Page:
Another book review – today it’s the Clairefontane Goldline Natural Sketchbook 20x20cm (see here) which I just finished.
It seems to be the same book as one I bought in Europe last year under the brand of Charvin.
Size and Format: I used a Square 20x20cm. It also comes in square (15x15cm and 30×30) and landscape (A6, A5 and A4). You can see the full Goldline range here on the Clairfontane site. I bought mine from Larrypost here in Sydney.
Aside: I have also used the black spiral version of the Goldline series a number of years ago. It is a very different book with 150gsm cartridge paper.
Weight: Square version – 390g (finished book)
Number of Pages: 32 sheets/64 pages
Binding: Hardcover, Sewn bound, opens flat. It has a black elastic strap and lovely matching endpapers. No back pocket but there is an elastic loop inside the back cover for a pencil.
Cover material: Treated fabric which is fairly mark resistant – I love the colour of this cover
Wear and tear: The cover looks as good as new after a fortnight of rough ‘Liz usage’. Any paint splashes and marks easily wiped off.
A number of people have had problems with the binding coming apart (see detailed article by Roz Stendahl) but mine is still holding up. I intentionally turned the pages a lot during the two weeks it took to fill this sketchbook. Also Roz mentions in her article the landscape books are bound with the grain of the paper going perpendicular to the spine which weakens the binding.
Summary: I really like the square format and how lightweight and portable the book is. And I love the cover.
Fibres: Doesn’t say – so assume it’s 100% wood pulp (no cotton)
Paper Weight: 180gsm
Colour: Natural White
Texture: One side of the paper is smooth and the other side is slightly textured. The book is bound in such a way that there are often the two textures in one spread. Every double page spread with both sides textured includes the stitching in the gutter. This would be very annoying for people who prefer the rougher side.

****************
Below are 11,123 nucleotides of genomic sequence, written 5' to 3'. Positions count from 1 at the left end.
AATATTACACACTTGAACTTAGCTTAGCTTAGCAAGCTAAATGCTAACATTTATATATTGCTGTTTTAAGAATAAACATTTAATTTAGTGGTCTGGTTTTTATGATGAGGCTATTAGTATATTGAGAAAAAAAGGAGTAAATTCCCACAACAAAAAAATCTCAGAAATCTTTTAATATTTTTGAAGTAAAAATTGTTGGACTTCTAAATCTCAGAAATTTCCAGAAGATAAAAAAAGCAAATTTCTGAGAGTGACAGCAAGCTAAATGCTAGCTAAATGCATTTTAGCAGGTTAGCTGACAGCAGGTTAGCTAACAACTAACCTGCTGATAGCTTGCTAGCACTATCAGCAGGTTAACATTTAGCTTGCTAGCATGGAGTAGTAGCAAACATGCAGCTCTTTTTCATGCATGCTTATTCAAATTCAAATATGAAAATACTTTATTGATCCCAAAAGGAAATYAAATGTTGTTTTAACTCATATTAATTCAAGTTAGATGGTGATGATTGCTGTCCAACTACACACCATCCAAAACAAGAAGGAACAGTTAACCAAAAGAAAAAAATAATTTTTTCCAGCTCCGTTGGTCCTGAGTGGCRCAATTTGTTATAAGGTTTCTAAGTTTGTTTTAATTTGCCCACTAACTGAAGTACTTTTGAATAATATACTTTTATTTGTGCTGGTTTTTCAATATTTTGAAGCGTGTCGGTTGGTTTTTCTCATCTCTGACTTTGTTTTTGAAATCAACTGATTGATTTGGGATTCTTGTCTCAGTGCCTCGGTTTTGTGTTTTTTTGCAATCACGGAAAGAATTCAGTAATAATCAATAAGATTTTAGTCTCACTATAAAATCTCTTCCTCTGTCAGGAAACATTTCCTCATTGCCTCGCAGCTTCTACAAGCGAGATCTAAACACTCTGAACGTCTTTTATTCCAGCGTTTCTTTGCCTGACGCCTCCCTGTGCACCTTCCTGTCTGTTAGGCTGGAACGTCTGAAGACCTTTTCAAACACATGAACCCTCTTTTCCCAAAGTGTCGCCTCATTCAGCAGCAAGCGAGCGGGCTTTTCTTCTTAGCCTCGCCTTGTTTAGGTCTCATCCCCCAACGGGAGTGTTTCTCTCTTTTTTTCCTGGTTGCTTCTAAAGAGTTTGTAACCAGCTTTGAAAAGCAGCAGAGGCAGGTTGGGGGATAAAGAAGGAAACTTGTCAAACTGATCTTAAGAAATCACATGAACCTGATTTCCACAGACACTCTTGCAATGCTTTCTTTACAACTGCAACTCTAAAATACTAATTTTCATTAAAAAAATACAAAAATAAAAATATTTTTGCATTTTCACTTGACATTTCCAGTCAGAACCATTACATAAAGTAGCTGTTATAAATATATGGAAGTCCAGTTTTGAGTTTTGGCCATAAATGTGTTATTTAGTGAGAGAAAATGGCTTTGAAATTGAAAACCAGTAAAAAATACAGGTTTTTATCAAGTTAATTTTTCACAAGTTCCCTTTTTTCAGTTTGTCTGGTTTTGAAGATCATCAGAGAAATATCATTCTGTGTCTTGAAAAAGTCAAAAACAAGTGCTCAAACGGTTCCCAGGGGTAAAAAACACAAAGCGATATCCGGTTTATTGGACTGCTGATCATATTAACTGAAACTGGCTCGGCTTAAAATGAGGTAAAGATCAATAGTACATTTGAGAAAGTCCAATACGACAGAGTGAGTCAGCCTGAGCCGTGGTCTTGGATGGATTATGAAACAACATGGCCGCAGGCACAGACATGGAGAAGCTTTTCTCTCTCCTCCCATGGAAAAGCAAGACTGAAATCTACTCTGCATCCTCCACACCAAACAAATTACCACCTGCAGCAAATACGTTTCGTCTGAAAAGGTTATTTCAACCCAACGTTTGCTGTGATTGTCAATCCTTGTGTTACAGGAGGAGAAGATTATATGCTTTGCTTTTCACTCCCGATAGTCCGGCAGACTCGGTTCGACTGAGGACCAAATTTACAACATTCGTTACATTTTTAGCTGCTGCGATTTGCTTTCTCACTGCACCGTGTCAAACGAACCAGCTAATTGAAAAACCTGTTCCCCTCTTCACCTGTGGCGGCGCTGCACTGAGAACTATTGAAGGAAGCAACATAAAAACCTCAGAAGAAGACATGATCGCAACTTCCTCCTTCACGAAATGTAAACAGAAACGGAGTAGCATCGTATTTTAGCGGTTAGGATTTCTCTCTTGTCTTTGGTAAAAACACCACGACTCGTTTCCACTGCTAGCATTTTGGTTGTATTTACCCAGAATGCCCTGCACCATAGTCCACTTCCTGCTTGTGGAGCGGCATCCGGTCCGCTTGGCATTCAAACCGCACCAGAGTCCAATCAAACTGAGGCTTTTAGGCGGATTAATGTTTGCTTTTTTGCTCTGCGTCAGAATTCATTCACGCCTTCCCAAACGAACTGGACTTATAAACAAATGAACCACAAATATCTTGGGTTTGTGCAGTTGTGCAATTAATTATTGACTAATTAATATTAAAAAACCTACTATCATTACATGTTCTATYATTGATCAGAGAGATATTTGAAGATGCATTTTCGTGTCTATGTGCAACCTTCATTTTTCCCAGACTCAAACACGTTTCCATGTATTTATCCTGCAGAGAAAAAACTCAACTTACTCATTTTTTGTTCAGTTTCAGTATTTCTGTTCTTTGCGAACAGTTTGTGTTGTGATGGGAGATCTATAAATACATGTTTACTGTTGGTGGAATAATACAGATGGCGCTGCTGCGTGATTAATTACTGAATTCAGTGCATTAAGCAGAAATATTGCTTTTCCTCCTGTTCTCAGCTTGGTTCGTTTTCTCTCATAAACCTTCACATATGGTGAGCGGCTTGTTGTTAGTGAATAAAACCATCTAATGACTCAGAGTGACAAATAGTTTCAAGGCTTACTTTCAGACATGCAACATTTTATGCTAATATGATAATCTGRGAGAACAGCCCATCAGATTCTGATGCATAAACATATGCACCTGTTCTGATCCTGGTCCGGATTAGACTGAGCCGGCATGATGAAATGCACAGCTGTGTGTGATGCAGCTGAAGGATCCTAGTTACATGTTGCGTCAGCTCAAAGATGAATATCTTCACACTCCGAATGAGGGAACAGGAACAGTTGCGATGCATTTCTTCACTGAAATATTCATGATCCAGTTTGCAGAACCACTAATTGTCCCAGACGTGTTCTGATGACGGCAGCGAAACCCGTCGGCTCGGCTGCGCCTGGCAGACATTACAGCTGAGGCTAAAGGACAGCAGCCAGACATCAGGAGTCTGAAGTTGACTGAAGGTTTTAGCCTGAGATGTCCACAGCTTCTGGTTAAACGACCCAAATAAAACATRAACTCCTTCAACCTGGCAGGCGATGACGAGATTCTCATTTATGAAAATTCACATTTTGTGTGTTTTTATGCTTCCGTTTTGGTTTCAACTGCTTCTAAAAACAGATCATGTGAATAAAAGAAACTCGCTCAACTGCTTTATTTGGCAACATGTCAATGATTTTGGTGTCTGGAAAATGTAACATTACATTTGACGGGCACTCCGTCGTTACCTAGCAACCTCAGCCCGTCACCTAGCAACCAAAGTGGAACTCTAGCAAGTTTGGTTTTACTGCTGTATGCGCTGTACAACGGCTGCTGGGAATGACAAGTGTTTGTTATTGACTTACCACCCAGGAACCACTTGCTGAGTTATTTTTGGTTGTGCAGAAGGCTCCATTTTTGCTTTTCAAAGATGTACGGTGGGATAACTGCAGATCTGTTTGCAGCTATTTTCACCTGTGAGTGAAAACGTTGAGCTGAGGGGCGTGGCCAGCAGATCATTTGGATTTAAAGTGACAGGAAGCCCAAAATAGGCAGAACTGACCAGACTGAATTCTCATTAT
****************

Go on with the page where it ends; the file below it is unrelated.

Ink: Paper is good for ink on both the smooth and rough sides of the paper so the difference in texture didn’t bother me so much. I didn’t see an instances of ink bleeding through to the opposite side of the page.
Pencil: I didn’t do any pencil sketches in this sketchbook, but a few quick tests indicate that it works well.
Watercolour: Overall the paper works well for watercolour. Please see this article for an explanation of what I’m looking for so that I can achieve my quick urban sketches.
Here are a few of my findings:
- It takes a good amount of water with little buckling. As mentioned in the above article, I don’t mind a little buckling in my everyday sketchbooks, so overall I was happy using a lot of water on this paper.
- Colours appear to remain bright on this paper (very important for me)
- The textured side of the paper is great for smooth washes and allows for good granulation.
- The smoother side was okay for smooth washes as well but created some fine spotty texture – initially I thought the paper was pilling, but it was just the pigment settling the indents on the paper surface. The smoother side created more hard edges and marks, so it was better for me when working wet in wet. I enjoyed doing sketches with multiple layers on the smooth side.
Summary: I really enjoyed using this book. I always like a square format and the paper performed well for me. I was surprised that the difference in texture across a spread didn’t bother me much, and in fact, I thought it was quite fun to use. I think this is because the pen worked well regardless of the texture so I didn’t notice a huge difference while working.
Here is a collection of sketches done in this book ( click to see at a larger scale). These are all photos (rather than scans) so the paper colour varies a little.
You can see more pages in full from this sketchbook here.
I really enjoyed using this book and I’m keen to try the larger square size (a 30x30m square format sounds great). I was pleased with the paper – it fitted my requirements for an ‘everyday sketchbook’ for both ink and watercolour. I’m a little concerned about the binding issues other people had, but as mentioned above, my book performed well.
If you are someone who doesn’t mind a little buckling and can cope with some mild texture change between the front and the back of the paper then this book is definitely worth trying.
Let me know in the comment section if you have used this book and your thoughts about using it… or if you have any questions.
Finally: If you use these books can you please share where you buy them in the comment section. This will help other people source them – thanks!